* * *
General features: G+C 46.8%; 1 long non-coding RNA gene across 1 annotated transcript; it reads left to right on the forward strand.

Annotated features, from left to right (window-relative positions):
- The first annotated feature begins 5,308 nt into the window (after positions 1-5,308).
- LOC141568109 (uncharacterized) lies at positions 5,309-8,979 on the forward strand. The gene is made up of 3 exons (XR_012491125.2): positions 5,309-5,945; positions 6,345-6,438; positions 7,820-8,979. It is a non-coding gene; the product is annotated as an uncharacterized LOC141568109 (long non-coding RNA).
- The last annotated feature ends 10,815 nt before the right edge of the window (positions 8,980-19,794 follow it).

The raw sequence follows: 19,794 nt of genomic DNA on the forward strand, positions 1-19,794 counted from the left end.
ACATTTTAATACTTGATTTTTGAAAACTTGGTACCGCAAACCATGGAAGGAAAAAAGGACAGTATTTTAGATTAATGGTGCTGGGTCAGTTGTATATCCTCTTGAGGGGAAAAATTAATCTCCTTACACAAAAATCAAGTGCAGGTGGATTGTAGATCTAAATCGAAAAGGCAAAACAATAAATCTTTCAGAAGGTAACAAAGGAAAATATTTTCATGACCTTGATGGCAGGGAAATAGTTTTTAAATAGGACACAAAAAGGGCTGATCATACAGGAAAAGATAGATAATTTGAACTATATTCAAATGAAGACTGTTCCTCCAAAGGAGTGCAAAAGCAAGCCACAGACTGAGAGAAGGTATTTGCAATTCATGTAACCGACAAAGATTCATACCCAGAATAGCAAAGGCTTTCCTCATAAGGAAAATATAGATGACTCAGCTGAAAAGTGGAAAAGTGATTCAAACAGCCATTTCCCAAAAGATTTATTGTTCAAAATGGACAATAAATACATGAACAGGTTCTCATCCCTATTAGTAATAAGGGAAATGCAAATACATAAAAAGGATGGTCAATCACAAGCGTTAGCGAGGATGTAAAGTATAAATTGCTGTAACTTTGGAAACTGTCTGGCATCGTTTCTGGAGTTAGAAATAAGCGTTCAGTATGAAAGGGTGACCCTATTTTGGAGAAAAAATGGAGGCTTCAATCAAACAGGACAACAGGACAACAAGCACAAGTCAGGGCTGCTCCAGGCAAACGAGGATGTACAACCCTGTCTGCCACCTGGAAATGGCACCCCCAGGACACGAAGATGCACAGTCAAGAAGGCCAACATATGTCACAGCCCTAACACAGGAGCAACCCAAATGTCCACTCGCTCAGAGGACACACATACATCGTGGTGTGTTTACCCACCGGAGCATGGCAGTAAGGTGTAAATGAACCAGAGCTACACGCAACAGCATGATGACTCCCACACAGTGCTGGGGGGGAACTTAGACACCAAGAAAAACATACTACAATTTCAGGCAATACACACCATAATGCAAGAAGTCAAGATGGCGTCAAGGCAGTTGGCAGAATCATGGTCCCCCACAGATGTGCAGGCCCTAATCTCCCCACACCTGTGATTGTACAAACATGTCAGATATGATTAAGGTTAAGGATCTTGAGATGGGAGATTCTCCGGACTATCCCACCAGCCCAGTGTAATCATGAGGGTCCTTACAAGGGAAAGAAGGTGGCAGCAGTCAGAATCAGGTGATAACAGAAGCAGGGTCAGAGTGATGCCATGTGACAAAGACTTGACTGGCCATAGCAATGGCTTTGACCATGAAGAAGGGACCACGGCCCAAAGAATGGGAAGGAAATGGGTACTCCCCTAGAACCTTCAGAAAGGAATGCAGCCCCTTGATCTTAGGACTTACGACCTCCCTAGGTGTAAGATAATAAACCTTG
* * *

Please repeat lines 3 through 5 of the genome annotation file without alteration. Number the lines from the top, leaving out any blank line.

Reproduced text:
- The first annotated feature begins 5,308 nt into the window (after positions 1-5,308).
- LOC141568109 (uncharacterized) lies at positions 5,309-8,979 on the forward strand. The gene is made up of 3 exons (XR_012491125.2): positions 5,309-5,945; positions 6,345-6,438; positions 7,820-8,979. It is a non-coding gene; the product is annotated as an uncharacterized LOC141568109 (long non-coding RNA).
- The last annotated feature ends 10,815 nt before the right edge of the window (positions 8,980-19,794 follow it).